OR most players, the prospect of scoring 206 against Australia and yet still ending up on the losing side would seem incredulous.
For Paul Collingwood, though, it was merely par for the course. Rarely has a cricketer achieved so much without ever threatening to cast off the cloak of anonymity that continues to shroud
Even now, after writing his name into the record books alongside the legendary Wally Hammond as one of only three English batsmen to have scored a double century against Australia on Australian
soil, the Durham all-rounder is still viewed as a character actor, rather than a leading light.
He is the Ashes winner that wasn't, a Member of the British Empire who was honoured for compiling scores of seven and ten in his one and only Test against the Australians last summer.
He is the lesser light of the Pietersen-Collingwood combination that has provided the only resistance to Australia's relentless assault in the current Ashes series.
And, most unfairly of all, he is still viewed as little more than an honest worker, diligently compiling his scores while his more talented team-mates attempt to play their shots around him.
To other men, such a flagrant lack of respect would rankle. To Collingwood, a player who has carved a career out of silencing the doubters, it is hardly something new. After all, he has been
scrapping for recognition from the moment he first picked up a bat.
"Paul had talent when he first came to Durham," explained the county's director of cricket, Geoff Cook.
"But I don't think he had any more than a number of lads who came through with him at the time.
"It certainly wasn't a case of seeing Paul in the Under-17 team and thinking, 'There's an England player of the future'. It was more a case of thinking, 'There's a player who might have a chance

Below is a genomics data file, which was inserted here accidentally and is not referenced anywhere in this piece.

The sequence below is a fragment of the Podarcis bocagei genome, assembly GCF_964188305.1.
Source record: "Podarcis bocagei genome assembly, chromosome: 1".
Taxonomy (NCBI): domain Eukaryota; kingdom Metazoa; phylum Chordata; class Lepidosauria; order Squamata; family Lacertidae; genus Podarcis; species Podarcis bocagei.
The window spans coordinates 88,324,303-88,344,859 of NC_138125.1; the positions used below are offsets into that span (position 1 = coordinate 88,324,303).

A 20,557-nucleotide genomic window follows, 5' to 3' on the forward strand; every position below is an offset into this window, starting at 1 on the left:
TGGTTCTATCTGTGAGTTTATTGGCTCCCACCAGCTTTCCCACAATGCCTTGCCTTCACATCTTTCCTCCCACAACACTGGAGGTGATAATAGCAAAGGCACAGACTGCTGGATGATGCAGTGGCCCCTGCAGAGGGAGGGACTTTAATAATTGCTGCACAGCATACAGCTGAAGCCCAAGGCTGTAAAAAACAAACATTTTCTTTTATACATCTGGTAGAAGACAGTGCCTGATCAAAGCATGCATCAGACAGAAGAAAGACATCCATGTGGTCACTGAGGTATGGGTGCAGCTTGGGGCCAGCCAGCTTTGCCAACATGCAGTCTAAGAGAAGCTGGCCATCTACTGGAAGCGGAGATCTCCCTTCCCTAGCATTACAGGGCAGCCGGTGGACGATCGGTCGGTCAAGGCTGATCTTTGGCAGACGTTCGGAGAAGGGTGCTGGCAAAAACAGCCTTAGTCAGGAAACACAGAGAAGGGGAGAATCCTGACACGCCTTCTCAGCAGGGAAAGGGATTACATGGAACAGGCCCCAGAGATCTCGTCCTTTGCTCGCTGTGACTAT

if he works with us'."
Born in Shotley Bridge in May 1976, Collingwood was introduced to cricket on the playing fields of Blackfyne Comprehensive School.
By the time Durham achieved first-class status in 1991, he had forced his way into the county's junior side and made a fleeting appearance for England's Under-17s.
As a bowler who batted a bit, he had obvious potential, but the first of a number of trials that would come to characterise his career was about to rear its head.
"We'd identified Paul as one of a number of players that we wanted to work with but, as a youngster, he had terrible luck with his back," said Cook. "He missed an awful lot of cricket, and a
lesser character could well have decided to call it a day.
"To his credit, Paul came back and worked harder than he'd ever done before.
"He couldn't bowl as much at the start, so he did an awful lot more batting and, straight away, there were obvious signs of talent there.
"By the time he forced his way into the Under-19 team he was batting at the top of the order, and the following year he was offered a professional contract and was scoring runs in the first
Even then, the battle had just begun.
To some players - Kevin Pietersen would be an obvious example - cricket comes naturally, with shot-making seemingly an extension of their natural state.
To others, talent is a quality to be nurtured, rather than a constant reality of their existence.
In football, the distinction would be illustrated by Kevin Keegan and George Best. While Best simply strolled on to the pitch and strutted his stuff, Keegan, like Collingwood, worked through every
waking hour in an attempt to improve his game.
"I've seen a lot of cricketers, and I can honestly say that I've never worked with someone who has the same desire, commitment and thirst to improve as Paul," said the current Durham coach, Martyn